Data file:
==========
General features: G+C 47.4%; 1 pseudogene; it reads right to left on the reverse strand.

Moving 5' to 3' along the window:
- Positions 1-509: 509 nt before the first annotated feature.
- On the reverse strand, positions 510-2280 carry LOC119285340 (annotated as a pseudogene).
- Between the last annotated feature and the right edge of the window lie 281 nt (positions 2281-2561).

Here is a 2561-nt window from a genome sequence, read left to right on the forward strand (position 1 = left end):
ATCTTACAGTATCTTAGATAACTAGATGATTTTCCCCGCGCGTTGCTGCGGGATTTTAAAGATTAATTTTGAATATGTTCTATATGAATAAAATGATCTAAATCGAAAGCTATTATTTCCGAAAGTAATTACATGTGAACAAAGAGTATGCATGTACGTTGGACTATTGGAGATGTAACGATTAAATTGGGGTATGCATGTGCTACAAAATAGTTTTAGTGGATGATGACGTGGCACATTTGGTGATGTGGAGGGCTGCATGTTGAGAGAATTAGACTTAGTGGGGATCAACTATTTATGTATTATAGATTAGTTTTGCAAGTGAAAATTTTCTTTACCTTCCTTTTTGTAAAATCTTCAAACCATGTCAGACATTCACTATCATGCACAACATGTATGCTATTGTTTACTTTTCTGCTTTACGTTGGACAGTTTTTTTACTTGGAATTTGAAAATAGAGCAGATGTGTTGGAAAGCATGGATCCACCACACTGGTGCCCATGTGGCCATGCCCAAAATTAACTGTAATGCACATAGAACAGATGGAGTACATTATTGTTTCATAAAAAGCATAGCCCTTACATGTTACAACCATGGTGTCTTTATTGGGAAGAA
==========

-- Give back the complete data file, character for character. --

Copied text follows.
General features: G+C 47.4%; 1 pseudogene; it reads right to left on the reverse strand.

Moving 5' to 3' along the window:
- Positions 1-509: 509 nt before the first annotated feature.
- On the reverse strand, positions 510-2280 carry LOC119285340 (annotated as a pseudogene).
- Between the last annotated feature and the right edge of the window lie 281 nt (positions 2281-2561).

Here is a 2561-nt window from a genome sequence, read left to right on the forward strand (position 1 = left end):
ATCTTACAGTATCTTAGATAACTAGATGATTTTCCCCGCGCGTTGCTGCGGGATTTTAAAGATTAATTTTGAATATGTTCTATATGAATAAAATGATCTAAATCGAAAGCTATTATTTCCGAAAGTAATTACATGTGAACAAAGAGTATGCATGTACGTTGGACTATTGGAGATGTAACGATTAAATTGGGGTATGCATGTGCTACAAAATAGTTTTAGTGGATGATGACGTGGCACATTTGGTGATGTGGAGGGCTGCATGTTGAGAGAATTAGACTTAGTGGGGATCAACTATTTATGTATTATAGATTAGTTTTGCAAGTGAAAATTTTCTTTACCTTCCTTTTTGTAAAATCTTCAAACCATGTCAGACATTCACTATCATGCACAACATGTATGCTATTGTTTACTTTTCTGCTTTACGTTGGACAGTTTTTTTACTTGGAATTTGAAAATAGAGCAGATGTGTTGGAAAGCATGGATCCACCACACTGGTGCCCATGTGGCCATGCCCAAAATTAACTGTAATGCACATAGAACAGATGGAGTACATTATTGTTTCATAAAAAGCATAGCCCTTACATGTTACAACCATGGTGTCTTTATTGGGAAGAA